Caleb Garth is impressed by Dorothea’s grasp of “business.” Caleb has been very busy, and is now occupied with plans for a railway line that will run through Lowick. The people of Middlemarch are in general adamantly opposed to the railway. Landowners are horrified by the idea of a railway running through their land, even if they are offered money by the railway company in exchange. There is a small hamlet in Lowick called Frick, where residents don’t really even understand what railways are, but are opposed to them anyway.
From a contemporary perspective, it might seem ridiculous that the Middlemarchers are so opposed to a technological development that will obviously bring a lot of benefit to the community. On the other hand, suspicion about new technologies is not always a bad thing. There are legitimate fears about railways, such as pollution and the destruction of the natural landscape.
Solomon Featherstone, who is overseer of roads in the area, one day hears from a wagon driver named Hiram that “railroad people” have been hanging around Lowick discussing cutting up the land with railway lines. Hiram notes suspiciously that the men come from London. Solomon encourages Hiram’s suspicion, saying the men should take their railways elsewhere. Soon after, Caleb comes to survey an area of land in Lowick with his assistant, Tom.
This passage shows how wealthier people (Solomon Featherstone) stoke the fears of working-class people (Hiram) about technological development.
Fred Vincy rides past on his horse. He is stressed: Mr. Vincy is adamant that he become a clergyman, whereas Mary is adamant that they will never marry if he does so. He has decided not to enter the church, but has not yet told his father this, and he still doesn’t know what he is going to do instead. Suddenly, he encounters a group of workers chasing the railroad men, waving their hay-forks. Tom is knocked to the ground. Fred gallops toward them, cursing them for having injured the boy. Hiram yells at Fred.
This passage shows that, somewhat surprisingly, local people in Middlemarch are so opposed to the railway that they will actually resort to violent intimidation to stop it. This might seem shocking, but it is also one of the only ways working-class people can express their opinions (even after the Reform Bill, they would still have been ineligible to vote).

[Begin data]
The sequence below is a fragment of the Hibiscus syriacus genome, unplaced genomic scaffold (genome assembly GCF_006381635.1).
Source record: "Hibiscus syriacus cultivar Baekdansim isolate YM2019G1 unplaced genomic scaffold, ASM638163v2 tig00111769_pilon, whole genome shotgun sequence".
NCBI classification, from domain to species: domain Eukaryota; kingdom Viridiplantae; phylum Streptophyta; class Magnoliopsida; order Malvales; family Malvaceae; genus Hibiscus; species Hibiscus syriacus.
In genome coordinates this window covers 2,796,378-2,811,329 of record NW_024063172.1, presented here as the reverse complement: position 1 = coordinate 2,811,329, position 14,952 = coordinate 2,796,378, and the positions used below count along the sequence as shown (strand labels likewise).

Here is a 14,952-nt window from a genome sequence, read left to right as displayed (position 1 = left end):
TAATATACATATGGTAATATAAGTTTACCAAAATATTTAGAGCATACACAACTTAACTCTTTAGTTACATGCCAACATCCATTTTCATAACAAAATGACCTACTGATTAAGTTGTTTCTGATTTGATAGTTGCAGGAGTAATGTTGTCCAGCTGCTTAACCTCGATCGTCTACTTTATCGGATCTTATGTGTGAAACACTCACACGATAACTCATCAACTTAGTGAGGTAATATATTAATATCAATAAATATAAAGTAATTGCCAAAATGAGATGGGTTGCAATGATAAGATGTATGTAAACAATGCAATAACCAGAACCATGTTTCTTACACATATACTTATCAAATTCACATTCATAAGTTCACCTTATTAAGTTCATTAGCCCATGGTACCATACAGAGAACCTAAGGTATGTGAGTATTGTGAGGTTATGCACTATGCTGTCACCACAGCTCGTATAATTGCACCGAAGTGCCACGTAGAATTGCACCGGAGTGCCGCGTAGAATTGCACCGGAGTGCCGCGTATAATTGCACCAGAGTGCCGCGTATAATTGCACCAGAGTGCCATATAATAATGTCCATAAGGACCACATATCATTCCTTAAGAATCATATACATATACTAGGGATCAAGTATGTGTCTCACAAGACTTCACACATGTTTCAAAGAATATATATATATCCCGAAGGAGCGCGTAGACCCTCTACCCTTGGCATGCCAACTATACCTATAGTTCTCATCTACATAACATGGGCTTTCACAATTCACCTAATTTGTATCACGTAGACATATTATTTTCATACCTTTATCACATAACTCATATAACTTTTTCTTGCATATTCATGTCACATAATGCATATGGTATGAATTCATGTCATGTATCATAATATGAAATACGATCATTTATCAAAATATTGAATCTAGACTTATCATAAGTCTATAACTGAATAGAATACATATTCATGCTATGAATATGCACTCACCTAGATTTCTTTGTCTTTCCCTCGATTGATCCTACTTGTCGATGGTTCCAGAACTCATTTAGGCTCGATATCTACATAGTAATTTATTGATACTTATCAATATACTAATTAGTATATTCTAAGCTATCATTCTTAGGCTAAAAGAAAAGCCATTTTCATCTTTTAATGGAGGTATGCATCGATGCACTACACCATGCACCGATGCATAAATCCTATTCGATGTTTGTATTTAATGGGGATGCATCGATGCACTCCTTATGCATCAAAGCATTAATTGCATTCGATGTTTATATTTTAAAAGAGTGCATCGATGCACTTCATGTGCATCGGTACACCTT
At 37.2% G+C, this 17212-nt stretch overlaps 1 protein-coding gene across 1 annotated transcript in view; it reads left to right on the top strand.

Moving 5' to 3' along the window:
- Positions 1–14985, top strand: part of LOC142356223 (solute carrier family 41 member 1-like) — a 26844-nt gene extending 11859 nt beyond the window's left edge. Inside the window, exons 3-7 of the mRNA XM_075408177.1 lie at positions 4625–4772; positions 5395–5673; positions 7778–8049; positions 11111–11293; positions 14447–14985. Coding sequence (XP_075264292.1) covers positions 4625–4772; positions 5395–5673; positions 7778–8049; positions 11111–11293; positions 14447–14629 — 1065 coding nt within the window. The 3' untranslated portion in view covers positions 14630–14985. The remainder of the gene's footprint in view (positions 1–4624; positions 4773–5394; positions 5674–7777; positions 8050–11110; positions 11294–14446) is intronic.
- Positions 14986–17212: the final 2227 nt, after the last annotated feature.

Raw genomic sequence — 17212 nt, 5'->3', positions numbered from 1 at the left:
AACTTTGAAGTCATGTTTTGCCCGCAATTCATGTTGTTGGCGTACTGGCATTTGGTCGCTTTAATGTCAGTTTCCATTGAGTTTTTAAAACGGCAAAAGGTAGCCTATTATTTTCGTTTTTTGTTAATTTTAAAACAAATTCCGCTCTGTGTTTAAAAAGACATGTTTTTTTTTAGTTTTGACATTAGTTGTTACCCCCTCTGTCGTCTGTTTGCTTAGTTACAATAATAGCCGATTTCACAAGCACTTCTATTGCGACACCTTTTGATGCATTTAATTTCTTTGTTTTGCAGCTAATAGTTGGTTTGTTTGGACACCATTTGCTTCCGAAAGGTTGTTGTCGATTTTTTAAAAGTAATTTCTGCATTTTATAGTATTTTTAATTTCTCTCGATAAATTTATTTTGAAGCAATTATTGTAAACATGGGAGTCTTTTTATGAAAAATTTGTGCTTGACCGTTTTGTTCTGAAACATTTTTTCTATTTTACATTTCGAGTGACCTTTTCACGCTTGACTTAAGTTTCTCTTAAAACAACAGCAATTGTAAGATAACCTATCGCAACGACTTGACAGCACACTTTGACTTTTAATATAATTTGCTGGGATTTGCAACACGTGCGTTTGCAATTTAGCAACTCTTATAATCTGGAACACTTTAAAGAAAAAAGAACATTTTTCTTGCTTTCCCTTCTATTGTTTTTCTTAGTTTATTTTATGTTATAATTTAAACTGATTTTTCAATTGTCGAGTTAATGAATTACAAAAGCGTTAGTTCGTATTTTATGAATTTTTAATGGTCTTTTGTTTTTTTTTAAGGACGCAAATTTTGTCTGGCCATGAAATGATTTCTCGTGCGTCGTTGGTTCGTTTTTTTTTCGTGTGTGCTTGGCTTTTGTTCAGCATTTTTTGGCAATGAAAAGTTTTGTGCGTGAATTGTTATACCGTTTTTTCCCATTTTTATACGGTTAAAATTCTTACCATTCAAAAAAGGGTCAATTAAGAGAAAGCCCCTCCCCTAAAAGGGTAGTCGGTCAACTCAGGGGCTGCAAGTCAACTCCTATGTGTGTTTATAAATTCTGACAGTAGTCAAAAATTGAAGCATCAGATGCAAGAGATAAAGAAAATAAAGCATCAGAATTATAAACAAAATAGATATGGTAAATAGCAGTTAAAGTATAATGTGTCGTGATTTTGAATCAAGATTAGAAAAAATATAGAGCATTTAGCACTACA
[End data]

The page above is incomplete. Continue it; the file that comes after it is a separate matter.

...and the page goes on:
Fred puts the injured Tom on his horse and tells him to ride it to the nearby stable. Fred offers to help Caleb, who laments that the group of men who chased him has been told lies about the railway. He explains: “The poor fools don’t know any better.” Caleb approaches the men, telling Fred to stay behind. He tells them that they can’t stop the railway, which will be built regardless of their feelings. He adds that the railway is largely harmless. One of the workers complains that the railway will only benefit rich people, and that Caleb appears to be taking their side.
Caleb’s sympathy with the working men shows that it is important not to be judgmental of those who oppose technological progress. They may have been lied to and, more importantly, they may have legitimate concerns about technology, such as the way that this technology might only benefit the rich.
Eventually the workers declare that they were only having fun, and that they won’t interfere again. Fred helps Caleb with his work, feeling joyful. He admits that he wishes he had started working with Caleb before going back to his degree, and asks if it’s too late to learn Caleb’s “business.” Caleb says Fred would be able to learn, and then Fred brings up Mary, saying he would “do anything for her.” He explains that he got Farebrother to speak with her, which is how he knows her feelings about his entering the church. Caleb tells him to come to his office tomorrow at 9 am.